There’s a Wrong Way to Save Wetlands

When restoring coastal wetlands, it’s long been common practice to leave space between new plants to prevent overcrowding and reduce competition for nutrients and sunlight.

It turns out that’s likely all wrong.

A new study, conducted to restore degraded salt marshes in Florida and the Netherlands, has found that clumping newly planted marsh grasses next to each other, with little or no space in between, can spur positive interactions between the plants and boost growth and survival by 107 percent, on average, by the end of one growing season.

In some test plots, plant density and vegetative cover increased by as much as 300 percent by season’s end.

“This is a really small design change that can yield greatly improved results, without adding to restoration costs or time,” says Brian R. Silliman, an associate professor of marine conservation biology at Duke University. “It’s essentially free success—higher yields at no added expense.”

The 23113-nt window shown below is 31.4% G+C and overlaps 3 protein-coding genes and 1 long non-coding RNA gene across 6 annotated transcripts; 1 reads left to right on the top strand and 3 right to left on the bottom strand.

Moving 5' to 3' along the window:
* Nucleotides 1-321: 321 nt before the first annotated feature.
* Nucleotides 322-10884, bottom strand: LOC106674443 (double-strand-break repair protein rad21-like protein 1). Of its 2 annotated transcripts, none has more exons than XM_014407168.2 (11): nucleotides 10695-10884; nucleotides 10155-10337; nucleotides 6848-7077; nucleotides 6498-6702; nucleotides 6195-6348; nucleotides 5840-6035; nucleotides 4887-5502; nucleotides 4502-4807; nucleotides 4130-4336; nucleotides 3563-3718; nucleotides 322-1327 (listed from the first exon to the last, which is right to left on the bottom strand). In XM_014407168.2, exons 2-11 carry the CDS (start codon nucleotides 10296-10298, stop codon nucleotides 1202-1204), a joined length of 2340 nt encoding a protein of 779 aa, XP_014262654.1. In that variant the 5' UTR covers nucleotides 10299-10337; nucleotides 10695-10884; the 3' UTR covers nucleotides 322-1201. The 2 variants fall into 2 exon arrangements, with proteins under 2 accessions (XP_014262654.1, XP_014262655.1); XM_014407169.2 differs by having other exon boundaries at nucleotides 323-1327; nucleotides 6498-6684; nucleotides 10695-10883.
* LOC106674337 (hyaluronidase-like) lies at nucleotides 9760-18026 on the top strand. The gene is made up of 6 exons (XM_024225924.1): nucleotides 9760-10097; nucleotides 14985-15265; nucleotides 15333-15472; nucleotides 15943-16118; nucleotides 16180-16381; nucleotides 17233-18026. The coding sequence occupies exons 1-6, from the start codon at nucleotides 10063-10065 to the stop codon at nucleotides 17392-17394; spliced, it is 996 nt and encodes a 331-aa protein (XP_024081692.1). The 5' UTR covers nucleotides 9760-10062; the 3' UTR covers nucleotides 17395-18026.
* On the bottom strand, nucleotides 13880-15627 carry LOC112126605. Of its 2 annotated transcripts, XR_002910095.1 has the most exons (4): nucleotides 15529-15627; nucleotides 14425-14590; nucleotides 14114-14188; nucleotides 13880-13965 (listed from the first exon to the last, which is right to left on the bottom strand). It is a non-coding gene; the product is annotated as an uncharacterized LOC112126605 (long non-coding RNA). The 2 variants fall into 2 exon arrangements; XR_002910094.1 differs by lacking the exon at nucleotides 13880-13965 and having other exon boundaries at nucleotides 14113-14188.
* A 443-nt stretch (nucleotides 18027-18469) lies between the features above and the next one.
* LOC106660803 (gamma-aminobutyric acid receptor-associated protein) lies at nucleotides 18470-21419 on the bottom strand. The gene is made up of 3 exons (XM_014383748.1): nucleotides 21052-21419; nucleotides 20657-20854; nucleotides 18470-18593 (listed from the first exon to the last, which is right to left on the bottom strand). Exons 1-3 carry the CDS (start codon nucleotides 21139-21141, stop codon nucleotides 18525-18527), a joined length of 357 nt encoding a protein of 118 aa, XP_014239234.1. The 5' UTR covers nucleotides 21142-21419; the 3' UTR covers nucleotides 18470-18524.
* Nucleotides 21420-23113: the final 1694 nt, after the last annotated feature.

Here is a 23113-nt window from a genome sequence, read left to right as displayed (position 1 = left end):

Silliman and his colleagues published the new peer-reviewed research in the Proceedings of the National Academy of Sciences.

A team of researchers plant a restored wetland test site in Florida (Credit: Brian Silliman/Duke University)


Their finding, which is applicable to a wide array of coastal restoration efforts worldwide, upends a 40-year-old theory borrowed from forestry that new plants—called outplants by restoration ecologists—need to be spaced well apart from each other to reduce competition and generate the highest growth rates.